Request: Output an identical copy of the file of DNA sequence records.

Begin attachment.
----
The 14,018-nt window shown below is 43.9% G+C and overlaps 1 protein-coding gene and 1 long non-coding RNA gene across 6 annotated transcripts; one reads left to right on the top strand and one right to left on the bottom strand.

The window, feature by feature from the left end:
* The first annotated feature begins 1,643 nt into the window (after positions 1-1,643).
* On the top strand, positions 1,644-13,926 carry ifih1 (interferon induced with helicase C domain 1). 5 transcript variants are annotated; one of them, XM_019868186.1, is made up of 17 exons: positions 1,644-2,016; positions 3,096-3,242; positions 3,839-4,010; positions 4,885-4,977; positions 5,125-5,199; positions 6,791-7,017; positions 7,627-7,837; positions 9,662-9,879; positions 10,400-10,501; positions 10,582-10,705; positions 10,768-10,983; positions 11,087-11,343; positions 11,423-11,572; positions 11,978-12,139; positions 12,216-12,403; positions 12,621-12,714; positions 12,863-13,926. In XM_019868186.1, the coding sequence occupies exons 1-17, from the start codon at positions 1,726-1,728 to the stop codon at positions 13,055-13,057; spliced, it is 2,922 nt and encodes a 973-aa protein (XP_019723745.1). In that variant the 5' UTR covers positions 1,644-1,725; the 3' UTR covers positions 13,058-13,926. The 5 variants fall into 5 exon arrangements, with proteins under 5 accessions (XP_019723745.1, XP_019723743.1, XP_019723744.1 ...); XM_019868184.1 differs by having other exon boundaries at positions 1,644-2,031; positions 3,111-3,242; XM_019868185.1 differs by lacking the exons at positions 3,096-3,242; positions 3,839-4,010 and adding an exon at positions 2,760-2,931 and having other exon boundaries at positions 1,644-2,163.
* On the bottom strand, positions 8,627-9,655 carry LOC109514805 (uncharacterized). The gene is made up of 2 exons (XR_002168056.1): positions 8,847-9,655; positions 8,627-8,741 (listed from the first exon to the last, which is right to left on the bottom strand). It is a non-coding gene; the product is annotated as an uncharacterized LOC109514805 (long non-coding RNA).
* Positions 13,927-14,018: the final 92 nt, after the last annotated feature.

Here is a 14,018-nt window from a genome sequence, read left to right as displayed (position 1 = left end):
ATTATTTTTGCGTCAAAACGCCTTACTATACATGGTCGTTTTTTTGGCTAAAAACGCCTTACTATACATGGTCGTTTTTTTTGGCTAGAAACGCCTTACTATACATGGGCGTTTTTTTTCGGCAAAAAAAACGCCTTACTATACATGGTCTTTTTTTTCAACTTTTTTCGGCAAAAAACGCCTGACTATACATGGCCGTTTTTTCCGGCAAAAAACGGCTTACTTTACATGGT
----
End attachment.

The 14,018-nt window shown below is 43.9% G+C and overlaps 1 protein-coding gene and 1 long non-coding RNA gene across 6 annotated transcripts; one reads left to right on the top strand and one right to left on the bottom strand.

The window, feature by feature from the left end:
* The first annotated feature begins 1,643 nt into the window (after positions 1-1,643).
* On the top strand, positions 1,644-13,926 carry ifih1 (interferon induced with helicase C domain 1). 5 transcript variants are annotated; one of them, XM_019868186.1, is made up of 17 exons: positions 1,644-2,016; positions 3,096-3,242; positions 3,839-4,010; positions 4,885-4,977; positions 5,125-5,199; positions 6,791-7,017; positions 7,627-7,837; positions 9,662-9,879; positions 10,400-10,501; positions 10,582-10,705; positions 10,768-10,983; positions 11,087-11,343; positions 11,423-11,572; positions 11,978-12,139; positions 12,216-12,403; positions 12,621-12,714; positions 12,863-13,926. In XM_019868186.1, the coding sequence occupies exons 1-17, from the start codon at positions 1,726-1,728 to the stop codon at positions 13,055-13,057; spliced, it is 2,922 nt and encodes a 973-aa protein (XP_019723745.1). In that variant the 5' UTR covers positions 1,644-1,725; the 3' UTR covers positions 13,058-13,926. The 5 variants fall into 5 exon arrangements, with proteins under 5 accessions (XP_019723745.1, XP_019723743.1, XP_019723744.1 ...); XM_019868184.1 differs by having other exon boundaries at positions 1,644-2,031; positions 3,111-3,242; XM_019868185.1 differs by lacking the exons at positions 3,096-3,242; positions 3,839-4,010 and adding an exon at positions 2,760-2,931 and having other exon boundaries at positions 1,644-2,163.
* On the bottom strand, positions 8,627-9,655 carry LOC109514805 (uncharacterized). The gene is made up of 2 exons (XR_002168056.1): positions 8,847-9,655; positions 8,627-8,741 (listed from the first exon to the last, which is right to left on the bottom strand). It is a non-coding gene; the product is annotated as an uncharacterized LOC109514805 (long non-coding RNA).
* Positions 13,927-14,018: the final 92 nt, after the last annotated feature.

Here is a 14,018-nt window from a genome sequence, read left to right as displayed (position 1 = left end):
ATTATTTTTGCGTCAAAACGCCTTACTATACATGGTCGTTTTTTTGGCTAAAAACGCCTTACTATACATGGTCGTTTTTTTTGGCTAGAAACGCCTTACTATACATGGGCGTTTTTTTTCGGCAAAAAAAACGCCTTACTATACATGGTCTTTTTTTTCAACTTTTTTCGGCAAAAAACGCCTGACTATACATGGCCGTTTTTTCCGGCAAAAAACGGCTTACTTTACATGGT